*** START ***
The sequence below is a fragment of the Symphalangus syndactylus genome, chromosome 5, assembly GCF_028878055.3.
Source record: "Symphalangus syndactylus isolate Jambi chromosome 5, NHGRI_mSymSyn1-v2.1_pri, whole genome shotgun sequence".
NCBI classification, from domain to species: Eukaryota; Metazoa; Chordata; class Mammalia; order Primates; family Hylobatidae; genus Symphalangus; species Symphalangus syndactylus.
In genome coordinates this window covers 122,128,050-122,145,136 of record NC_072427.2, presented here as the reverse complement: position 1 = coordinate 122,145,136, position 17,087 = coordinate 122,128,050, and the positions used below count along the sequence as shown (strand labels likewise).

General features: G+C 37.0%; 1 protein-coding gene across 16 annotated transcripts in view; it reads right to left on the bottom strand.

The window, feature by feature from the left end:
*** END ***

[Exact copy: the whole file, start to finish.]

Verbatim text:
The sequence below is a fragment of the Symphalangus syndactylus genome, chromosome 5, assembly GCF_028878055.3.
Source record: "Symphalangus syndactylus isolate Jambi chromosome 5, NHGRI_mSymSyn1-v2.1_pri, whole genome shotgun sequence".
NCBI classification, from domain to species: Eukaryota; Metazoa; Chordata; class Mammalia; order Primates; family Hylobatidae; genus Symphalangus; species Symphalangus syndactylus.
In genome coordinates this window covers 122,128,050-122,145,136 of record NC_072427.2, presented here as the reverse complement: position 1 = coordinate 122,145,136, position 17,087 = coordinate 122,128,050, and the positions used below count along the sequence as shown (strand labels likewise).

General features: G+C 37.0%; 1 protein-coding gene across 16 annotated transcripts in view; it reads right to left on the bottom strand.

The window, feature by feature from the left end: